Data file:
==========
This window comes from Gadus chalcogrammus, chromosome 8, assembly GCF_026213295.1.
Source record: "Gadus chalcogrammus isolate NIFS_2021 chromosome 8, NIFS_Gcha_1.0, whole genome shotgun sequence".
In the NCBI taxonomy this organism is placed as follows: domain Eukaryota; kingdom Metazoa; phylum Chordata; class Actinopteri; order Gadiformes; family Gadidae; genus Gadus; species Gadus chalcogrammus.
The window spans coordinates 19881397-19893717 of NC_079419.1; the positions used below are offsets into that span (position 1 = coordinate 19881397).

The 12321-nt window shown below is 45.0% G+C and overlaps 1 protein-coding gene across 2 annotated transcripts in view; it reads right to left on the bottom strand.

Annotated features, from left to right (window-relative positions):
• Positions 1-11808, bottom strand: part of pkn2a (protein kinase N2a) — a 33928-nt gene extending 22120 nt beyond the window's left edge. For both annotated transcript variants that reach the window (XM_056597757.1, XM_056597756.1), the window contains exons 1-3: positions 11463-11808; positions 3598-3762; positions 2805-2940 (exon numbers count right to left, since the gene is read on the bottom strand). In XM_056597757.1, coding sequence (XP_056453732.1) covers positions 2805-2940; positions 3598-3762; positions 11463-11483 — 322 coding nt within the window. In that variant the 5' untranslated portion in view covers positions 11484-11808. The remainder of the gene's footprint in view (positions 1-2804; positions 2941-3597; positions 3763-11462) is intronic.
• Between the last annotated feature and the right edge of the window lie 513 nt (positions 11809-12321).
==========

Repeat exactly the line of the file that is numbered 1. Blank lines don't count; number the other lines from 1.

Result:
This window comes from Gadus chalcogrammus, chromosome 8, assembly GCF_026213295.1.